Italian freestyle and motocross legend Alvaro Dal Farra loves his custom-made bikes so much, he cannot live without them. He writes on his website, “life without the bike would not be possible…I can’t exist without her.” He fell in love with a Malaguti Grizzly bike at the age of three and “immediately started an unbridled love for the motocross.”
With a passion for the sport that runs this deep, Alvaro trusted the equally passionate team of craftsman at Piazza Rosa, a subsidiary of Standex Engraving Mold-Tech, to laser engrave two of his beloved bikes. And now for 2019, he released a third collaborative project, a Kawasaki KX 450 called 3D Core. Made almost entirely of 3D printed components, the red and blue scheme represents a heart, veins and arteries, “that feed the body and allow us to live. The heart is the fulcrum, the engine of life for everything.”
Alvaro turned to the expertise of his brother, Marzio Dal Farra, Technical Manager of Laser Engraving at Piazza Rosa in Belluno Italy, to help realize his vision for a custom bike inspired by his love for the sport. The project presented unique challenges to create and engrave a pattern on the rear swingarm, both front forks, the engine carter and the front and rear wheel hubs.
“Time was very tight,” said Marzio, “we started from a 3D model with the rhombus shape and variable inner holes. We created an algorithm to design a big pattern without repetitions and random seed, finding the best overall outcome on a defined depth of 0.2mm.” The mesh pattern forms a skin, offering a glimpse beneath the surface to reveal the bike’s heart, the red fuel tank.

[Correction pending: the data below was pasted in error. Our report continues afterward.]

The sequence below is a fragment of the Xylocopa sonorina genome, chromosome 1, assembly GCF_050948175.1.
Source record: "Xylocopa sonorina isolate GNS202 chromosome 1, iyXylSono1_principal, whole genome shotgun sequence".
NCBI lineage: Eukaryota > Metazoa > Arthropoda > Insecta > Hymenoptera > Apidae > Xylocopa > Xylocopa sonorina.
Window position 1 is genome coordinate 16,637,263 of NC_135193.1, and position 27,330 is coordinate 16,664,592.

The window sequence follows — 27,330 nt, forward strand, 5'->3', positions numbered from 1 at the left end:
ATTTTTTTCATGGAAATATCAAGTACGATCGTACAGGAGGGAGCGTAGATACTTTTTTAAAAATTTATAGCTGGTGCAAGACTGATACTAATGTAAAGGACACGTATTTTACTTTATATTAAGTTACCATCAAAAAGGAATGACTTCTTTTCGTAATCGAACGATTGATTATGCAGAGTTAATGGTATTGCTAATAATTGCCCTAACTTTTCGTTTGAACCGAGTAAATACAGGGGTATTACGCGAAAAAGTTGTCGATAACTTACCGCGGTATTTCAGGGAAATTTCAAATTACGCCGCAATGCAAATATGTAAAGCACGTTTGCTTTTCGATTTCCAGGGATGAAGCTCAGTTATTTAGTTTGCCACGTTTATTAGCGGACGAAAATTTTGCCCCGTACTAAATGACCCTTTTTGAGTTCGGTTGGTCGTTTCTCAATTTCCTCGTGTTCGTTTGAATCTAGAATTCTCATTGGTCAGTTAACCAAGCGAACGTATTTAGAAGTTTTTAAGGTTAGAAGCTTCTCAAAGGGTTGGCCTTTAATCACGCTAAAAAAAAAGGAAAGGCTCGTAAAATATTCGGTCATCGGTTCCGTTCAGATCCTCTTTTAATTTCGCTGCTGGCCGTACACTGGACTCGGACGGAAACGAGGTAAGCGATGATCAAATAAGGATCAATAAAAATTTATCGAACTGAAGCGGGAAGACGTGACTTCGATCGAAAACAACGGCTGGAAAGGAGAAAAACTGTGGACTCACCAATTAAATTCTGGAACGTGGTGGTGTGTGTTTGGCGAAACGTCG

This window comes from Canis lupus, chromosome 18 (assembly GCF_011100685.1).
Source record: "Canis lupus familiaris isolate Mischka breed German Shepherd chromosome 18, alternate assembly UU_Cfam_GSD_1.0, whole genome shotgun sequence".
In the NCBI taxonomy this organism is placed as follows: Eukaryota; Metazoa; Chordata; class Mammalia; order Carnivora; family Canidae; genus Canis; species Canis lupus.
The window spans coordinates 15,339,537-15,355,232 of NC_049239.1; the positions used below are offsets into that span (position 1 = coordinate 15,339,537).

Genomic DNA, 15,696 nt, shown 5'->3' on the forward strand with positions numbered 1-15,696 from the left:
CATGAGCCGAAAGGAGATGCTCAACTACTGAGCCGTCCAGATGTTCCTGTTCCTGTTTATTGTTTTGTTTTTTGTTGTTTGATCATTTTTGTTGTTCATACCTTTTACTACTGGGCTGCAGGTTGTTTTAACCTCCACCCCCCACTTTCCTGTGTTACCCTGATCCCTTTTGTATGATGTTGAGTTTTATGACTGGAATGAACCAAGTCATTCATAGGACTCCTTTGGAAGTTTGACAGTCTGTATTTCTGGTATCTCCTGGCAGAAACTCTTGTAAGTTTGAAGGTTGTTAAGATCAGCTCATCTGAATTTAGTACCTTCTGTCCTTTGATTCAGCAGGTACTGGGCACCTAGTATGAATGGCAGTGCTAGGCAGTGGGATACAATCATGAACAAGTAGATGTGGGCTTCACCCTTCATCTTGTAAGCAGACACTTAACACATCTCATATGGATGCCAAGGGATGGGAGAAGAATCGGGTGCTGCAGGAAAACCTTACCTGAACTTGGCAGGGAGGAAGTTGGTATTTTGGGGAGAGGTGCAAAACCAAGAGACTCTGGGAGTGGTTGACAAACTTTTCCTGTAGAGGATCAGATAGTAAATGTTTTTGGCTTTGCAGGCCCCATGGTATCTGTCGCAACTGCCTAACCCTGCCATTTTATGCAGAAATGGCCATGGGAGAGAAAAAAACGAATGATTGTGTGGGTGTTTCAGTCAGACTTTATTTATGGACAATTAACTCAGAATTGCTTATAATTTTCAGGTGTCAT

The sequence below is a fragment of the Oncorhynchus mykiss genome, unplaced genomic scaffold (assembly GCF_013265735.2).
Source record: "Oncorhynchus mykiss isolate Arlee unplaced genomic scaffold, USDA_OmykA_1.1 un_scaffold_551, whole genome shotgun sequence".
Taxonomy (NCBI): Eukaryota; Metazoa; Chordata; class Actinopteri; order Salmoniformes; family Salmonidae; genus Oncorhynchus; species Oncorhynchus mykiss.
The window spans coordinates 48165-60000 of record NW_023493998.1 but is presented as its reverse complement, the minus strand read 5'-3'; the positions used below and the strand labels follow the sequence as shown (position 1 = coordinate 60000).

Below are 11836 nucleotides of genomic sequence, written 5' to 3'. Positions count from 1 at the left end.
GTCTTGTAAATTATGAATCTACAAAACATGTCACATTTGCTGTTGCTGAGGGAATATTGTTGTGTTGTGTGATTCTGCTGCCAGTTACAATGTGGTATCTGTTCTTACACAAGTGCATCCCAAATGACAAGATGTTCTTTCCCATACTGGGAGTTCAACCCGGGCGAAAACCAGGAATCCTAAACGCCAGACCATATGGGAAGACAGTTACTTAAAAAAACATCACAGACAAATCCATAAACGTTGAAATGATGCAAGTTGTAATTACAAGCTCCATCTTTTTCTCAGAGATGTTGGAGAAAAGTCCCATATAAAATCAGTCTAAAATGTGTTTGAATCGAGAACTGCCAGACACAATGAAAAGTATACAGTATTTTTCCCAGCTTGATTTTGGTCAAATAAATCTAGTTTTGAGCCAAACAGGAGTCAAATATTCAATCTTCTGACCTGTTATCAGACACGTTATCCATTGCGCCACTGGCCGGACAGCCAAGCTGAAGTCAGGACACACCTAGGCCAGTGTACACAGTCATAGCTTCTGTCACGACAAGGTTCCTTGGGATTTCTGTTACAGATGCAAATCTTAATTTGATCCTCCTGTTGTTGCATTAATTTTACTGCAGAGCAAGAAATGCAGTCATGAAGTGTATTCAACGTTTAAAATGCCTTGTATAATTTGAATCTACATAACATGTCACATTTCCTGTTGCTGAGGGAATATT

Marzio’s team created a 3D model of all the needed parts — some came from digital files and others were scanned to determine the precise geometry. The swingarm presented the biggest challenge, Marzio explained, “it had to be designed based on a scanned 3D shape without a clean border or isocurve for direction reference.”
The next challenge then became how to engrave a swingarm with a laser machine built to measure tools that are essentially boxes of metal with very precise and reliable orthogonal flat surfaces for reference. Marzio found the solution by clamping the part to a specially created stand to then run the alignments and zeros. Measurements were taken on the part to align with the 3D model created in CAD. Marking tests were done and finally, the laser engraving machine ran flawlessly with outstanding results.
In January, the bike was released to the public at the Motobike Expo held in Verona, Italy. Journalists call it “dope”, “sick” and “creepy-cool” clearly impressed by the bike’s originally, executed using the latest technology. Fans are now anxious to see Alvaro in action out on the track, riding a bike that truly represents his heart and his deep passion for racing.